Men are from Mars.” That was the title on a flier handed out at Hillview Seventh-day Adventist Church (Morisset, NSW) some weeks ago. While the title caught my attention, I was a little sceptical as to whether or not it was worth paying $10 each for my son and I to attend a men’s health event.
But it was.
This wasn’t your typical “boys' night”. It was 96 men sitting down together for a wonderful meal—prepared by the women of the church—and a couple of excellent presentations on sleep apnoea and depression. The discussion around my table was lively and I made some new friends. A significant percentage of the attendees were not members of my local church, but each went away having had an enjoyable night yet challenged to think about who they were as men.
The evening itself was simply a dinner and a discussion but it made a difference to the men of the Southlakes community. It served as a reminder to me that the formula for ministry really is rather simple. Reach out to people and let God do the rest. It’s “our hands, His touch”.
It’s a method in tune with Jesus’ ministry. “God’s kingdom was his theme—that beginning right now they are under God’s government, a good government! He also healed people of their diseases and of the bad effects of their bad lives” (Matthew 4:23, The Message, italics added). Jesus was making a difference in the lives of the people He interacted with. It's our challenge as followers of Jesus to replicate what He was doing.
Throughout the South Pacific Division (SPD), local churches are using the Complete Health Improvement Program (CHIP) to live out this “our hands, His touch” model.
While in her early 70s, Catholic sister Pat Quinn thought her life was going downhill and that she would be confined to her chair until the day she died. That’s when her local Adventist church reached out through CHIP. Sister Pat completed the program and, four years later, she has lost more than 40 kilograms, is pain free and is back working full-time. She is currently helping to run CHIP and has personally brought along more than half of the participants attending the program at Toowoomba Seventh-day Adventist Church (Qld).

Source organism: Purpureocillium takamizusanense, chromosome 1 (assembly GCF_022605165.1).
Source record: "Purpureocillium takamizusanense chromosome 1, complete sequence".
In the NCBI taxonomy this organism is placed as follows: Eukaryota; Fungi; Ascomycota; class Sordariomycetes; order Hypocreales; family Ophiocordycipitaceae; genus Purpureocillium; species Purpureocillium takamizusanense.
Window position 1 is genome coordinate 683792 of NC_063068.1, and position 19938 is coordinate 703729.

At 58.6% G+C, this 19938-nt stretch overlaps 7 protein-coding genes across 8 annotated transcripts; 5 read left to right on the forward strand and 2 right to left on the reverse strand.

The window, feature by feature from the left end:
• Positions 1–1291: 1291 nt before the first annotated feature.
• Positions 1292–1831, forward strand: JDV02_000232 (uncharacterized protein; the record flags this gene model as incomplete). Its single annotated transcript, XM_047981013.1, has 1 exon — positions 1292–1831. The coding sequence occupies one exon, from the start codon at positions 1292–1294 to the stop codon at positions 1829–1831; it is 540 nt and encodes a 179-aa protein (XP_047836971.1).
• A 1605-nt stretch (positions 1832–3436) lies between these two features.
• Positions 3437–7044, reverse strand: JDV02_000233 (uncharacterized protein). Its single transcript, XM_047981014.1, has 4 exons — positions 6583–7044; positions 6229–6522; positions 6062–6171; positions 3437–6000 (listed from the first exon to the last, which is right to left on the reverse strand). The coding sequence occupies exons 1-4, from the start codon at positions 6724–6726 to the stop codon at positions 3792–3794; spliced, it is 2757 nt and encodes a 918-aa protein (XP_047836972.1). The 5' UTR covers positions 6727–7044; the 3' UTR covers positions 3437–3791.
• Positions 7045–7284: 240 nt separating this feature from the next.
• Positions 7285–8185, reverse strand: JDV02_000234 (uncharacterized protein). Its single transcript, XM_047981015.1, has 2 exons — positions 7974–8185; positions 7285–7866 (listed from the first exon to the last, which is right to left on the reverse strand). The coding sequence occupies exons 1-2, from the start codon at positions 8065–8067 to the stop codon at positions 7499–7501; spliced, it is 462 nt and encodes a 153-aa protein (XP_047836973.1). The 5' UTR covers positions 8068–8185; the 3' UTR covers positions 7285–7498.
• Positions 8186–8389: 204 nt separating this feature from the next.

In Christchurch (NZ), Russell, having recently retired, was told that he needed multiple coronary artery bypasses. He decided to give CHIP a go. Eight years later and Russell is loving life and enjoying his retirement—that's when he’s not relieving at his old job. The best part: he hasn’t needed any major surgery.
CHIP is even changing the lives of children. I recently met nine-year-old Talia in Western Australia. She told me that her mother, after doing CHIP, found so much more energy to play with her and her brother. The change prompted Talia to turn her birthday party into a healthy event. Afterwards one of her friends thanked her for the change because she didn’t get sick like she usually did at birthday parties.
In this article I've talked about CHIP but there are many ways we can use our hands to be His touch—anything from men’s and women’s health events, to cooking demonstrations and depression and anxiety recovery programs. February 2017 will also see the launch of the Forgive to Live Seminar in the SPD—another health tool you can use at your local church. “There are different kinds of service, but the same Lord. There are different kinds of working, but in all of them and in everyone it is the same God at work” (1 Corinthians 12:5,6).
God works in and through us. Will you let your hands be His touch today?
Email firstname.lastname@example.org for more information.
Paul Rankin is CHIP in Churches coordinator for the South Pacific Division.